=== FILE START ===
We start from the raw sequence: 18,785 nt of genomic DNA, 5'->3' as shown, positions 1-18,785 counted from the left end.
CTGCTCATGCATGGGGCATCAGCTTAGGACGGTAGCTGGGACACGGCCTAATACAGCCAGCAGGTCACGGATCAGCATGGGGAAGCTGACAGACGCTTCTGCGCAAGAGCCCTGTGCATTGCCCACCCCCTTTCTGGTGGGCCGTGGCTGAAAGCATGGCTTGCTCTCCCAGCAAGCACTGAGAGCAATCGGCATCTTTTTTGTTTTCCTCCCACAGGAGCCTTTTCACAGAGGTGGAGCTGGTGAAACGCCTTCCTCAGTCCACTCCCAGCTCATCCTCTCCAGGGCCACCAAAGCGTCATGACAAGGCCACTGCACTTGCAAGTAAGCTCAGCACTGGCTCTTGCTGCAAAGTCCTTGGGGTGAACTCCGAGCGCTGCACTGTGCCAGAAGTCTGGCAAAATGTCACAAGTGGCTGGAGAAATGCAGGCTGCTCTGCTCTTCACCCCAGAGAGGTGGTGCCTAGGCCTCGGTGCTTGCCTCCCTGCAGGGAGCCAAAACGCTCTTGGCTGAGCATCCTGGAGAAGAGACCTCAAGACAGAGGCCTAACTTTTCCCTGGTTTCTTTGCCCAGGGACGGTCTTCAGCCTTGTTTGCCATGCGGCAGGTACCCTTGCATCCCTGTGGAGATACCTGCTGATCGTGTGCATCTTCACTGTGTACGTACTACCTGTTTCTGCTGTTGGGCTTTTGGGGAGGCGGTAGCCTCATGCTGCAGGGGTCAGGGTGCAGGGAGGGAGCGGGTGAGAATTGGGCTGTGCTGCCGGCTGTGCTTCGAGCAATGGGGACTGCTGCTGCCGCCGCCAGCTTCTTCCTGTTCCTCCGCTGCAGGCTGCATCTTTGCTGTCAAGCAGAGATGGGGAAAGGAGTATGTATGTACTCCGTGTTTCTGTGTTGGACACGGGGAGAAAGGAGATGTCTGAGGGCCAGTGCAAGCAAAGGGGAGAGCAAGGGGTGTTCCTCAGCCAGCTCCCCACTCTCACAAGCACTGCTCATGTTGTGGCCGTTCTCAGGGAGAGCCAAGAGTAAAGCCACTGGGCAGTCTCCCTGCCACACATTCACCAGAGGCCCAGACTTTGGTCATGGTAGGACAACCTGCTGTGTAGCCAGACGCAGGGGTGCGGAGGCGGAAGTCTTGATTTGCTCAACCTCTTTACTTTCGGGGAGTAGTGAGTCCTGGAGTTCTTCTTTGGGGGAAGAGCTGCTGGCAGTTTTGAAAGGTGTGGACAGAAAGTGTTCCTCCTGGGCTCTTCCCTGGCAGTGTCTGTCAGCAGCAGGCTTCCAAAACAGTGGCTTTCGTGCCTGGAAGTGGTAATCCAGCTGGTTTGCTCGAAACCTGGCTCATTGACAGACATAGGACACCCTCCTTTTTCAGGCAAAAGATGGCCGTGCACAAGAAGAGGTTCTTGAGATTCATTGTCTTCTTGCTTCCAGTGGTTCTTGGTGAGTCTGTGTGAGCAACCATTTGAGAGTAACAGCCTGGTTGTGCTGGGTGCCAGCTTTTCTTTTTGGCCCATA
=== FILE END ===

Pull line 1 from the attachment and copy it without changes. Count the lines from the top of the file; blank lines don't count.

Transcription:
We start from the raw sequence: 18,785 nt of genomic DNA, 5'->3' as shown, positions 1-18,785 counted from the left end.